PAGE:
Web 2.0 Expo When uber-Googler Andrew McLaughlin joined the Barack Obama Transition Team, charged with prepping the new administration for inauguration day, he had dreams of "bringing Web 2.0 to Washington."
But he soon realized the US government is the sort of operation that can't use the interwebs without printing every page. Quite literally.
"My story is the story of a [San Francisco] Bay Area nerd who goes to Washington and encounters some rather surprising obstacles - surprising in the sense that they are more tenacious and more obscure than you might think," Google's director of global public policy told Tim 2.0'Reilly's Web 2.0 Expo this morning.
"The kind of things that we were trying to do would be regarded as kindergarten-level, rudimentary technology implementations in the Silicon Valley, private-sector, tech-startup kind of world. But in government, they're viewed as a massive revolution in both form and approach."
McLaughlin was part of the transition team's Technology Innovation and Government Reform group. TIGR, for short. He spent three months in Washington, working to hasten a move away from stove-pipe tech contracts towards everyday web apps running on commodity hardware. And most of his efforts were completely useless.
In theory, the so-called Web 2.0 puts technological power in the hands of world+dog. It takes traditionally complicated and expensive tasks - broadcasting video, for instance - and simplifies them so that anyone can instantly partake. But that doesn't include the federal government, which has extreme problems dealing with simplicity.
The first thing McLaughlin ran into was the government's acquisition and procurement rules, which apply to almost anything the government might purchase or make use of. The rules require competitive bidding. "It raises the question: 'If the government wants to use a free online service like Flicker or Facebook or YouTube, does it have to go through a competitive bidding process?'" McLaughlin says.
"Even though these apps are free, they're part of a competitive market, so presumably the answer is 'Yes.' And I can tell you that a competitive bidding process is a very elaborate, painful, time-consuming, excruciating process that very few free online services are going to be willing to take part in."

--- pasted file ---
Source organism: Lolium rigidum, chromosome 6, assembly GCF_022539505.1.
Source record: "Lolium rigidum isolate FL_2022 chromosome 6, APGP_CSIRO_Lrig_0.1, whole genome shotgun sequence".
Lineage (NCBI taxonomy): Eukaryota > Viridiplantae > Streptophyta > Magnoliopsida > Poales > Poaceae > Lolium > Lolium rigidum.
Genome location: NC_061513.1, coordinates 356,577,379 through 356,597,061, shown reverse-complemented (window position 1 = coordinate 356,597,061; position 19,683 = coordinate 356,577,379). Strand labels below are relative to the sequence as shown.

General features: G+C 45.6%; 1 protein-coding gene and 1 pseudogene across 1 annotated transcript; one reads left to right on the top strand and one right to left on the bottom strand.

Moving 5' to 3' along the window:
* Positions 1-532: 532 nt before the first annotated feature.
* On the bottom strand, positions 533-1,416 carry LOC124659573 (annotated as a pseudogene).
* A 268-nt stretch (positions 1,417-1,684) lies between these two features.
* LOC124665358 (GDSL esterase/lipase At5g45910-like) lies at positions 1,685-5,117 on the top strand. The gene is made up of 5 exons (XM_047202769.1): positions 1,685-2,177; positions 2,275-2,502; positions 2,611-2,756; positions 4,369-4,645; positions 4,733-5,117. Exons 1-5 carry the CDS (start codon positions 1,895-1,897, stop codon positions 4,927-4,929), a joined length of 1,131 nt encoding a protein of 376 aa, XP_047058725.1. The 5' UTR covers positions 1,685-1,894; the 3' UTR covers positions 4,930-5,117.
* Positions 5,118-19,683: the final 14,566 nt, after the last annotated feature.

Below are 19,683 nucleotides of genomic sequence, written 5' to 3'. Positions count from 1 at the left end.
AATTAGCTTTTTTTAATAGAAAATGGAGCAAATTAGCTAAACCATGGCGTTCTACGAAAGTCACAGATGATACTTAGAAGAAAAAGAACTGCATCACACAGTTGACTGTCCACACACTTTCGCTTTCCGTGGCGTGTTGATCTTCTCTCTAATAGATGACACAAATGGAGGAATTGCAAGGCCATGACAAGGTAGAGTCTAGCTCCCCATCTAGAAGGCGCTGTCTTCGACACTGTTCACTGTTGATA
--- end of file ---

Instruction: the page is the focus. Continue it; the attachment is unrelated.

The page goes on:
But even if the government did take competitive bids and these free online services agreed to participate and the government actually picked one, it still couldn't use the thing. At least, not as is.
For one thing, these services typically carry ads. Government agencies are restricted from carrying advertising from private individuals and businesses. "So a White House channel on YouTube or a photo stream on Flickr or a page on Facebook can't carry advertising alongside it. Otherwise, it would put it in the position of implicitly endorsing the things that are being advertised. So it would have to come up with some sort of special arrangement with these Web 2.0 services."
What's more, most of these services have unlimited liability clauses, a must if you're opening things up to world+dog. And the government doesn't do unlimited liability clauses.
"Agencies are also prevented from incurring potential debts or obligations beyond certain limits," McLaughlin explains. "The problem is that most Web 2.0 services have indemnity clauses that are unlimited. So, the user agrees to pay all costs for anything that's illegal or against the terms. The federal government can't agree to that."
So it would have to negotiate again. And once it had new terms and conditions in place, it would still refuse to actually use the service. Most government agencies prevent their employees from visiting sites like YouTube and Facebook. "These services are presumed to be social rather than job-related."
Oh, and then there's Section 508, which requires that government information access should be equal for disabled and non-disabled government employees and US citizens at large. With a site like YouTube, videos must be transcribed.